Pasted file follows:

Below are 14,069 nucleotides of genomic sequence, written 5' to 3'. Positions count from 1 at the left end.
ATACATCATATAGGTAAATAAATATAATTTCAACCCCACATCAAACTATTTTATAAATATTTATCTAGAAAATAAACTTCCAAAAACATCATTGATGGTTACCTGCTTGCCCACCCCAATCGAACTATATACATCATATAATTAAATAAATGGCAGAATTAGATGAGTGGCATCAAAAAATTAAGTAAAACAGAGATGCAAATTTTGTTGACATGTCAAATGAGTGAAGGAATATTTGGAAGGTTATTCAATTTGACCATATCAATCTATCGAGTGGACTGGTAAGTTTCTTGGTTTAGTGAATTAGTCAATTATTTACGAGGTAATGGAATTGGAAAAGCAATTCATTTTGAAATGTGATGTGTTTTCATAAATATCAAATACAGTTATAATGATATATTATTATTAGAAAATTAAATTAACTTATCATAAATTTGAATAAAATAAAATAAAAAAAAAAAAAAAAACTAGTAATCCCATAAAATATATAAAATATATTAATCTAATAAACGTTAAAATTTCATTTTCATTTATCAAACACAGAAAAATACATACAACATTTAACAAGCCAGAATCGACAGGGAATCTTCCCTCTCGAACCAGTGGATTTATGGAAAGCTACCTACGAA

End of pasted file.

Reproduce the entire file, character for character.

Below are 14,069 nucleotides of genomic sequence, written 5' to 3'. Positions count from 1 at the left end.
ATACATCATATAGGTAAATAAATATAATTTCAACCCCACATCAAACTATTTTATAAATATTTATCTAGAAAATAAACTTCCAAAAACATCATTGATGGTTACCTGCTTGCCCACCCCAATCGAACTATATACATCATATAATTAAATAAATGGCAGAATTAGATGAGTGGCATCAAAAAATTAAGTAAAACAGAGATGCAAATTTTGTTGACATGTCAAATGAGTGAAGGAATATTTGGAAGGTTATTCAATTTGACCATATCAATCTATCGAGTGGACTGGTAAGTTTCTTGGTTTAGTGAATTAGTCAATTATTTACGAGGTAATGGAATTGGAAAAGCAATTCATTTTGAAATGTGATGTGTTTTCATAAATATCAAATACAGTTATAATGATATATTATTATTAGAAAATTAAATTAACTTATCATAAATTTGAATAAAATAAAATAAAAAAAAAAAAAAAAACTAGTAATCCCATAAAATATATAAAATATATTAATCTAATAAACGTTAAAATTTCATTTTCATTTATCAAACACAGAAAAATACATACAACATTTAACAAGCCAGAATCGACAGGGAATCTTCCCTCTCGAACCAGTGGATTTATGGAAAGCTACCTACGAA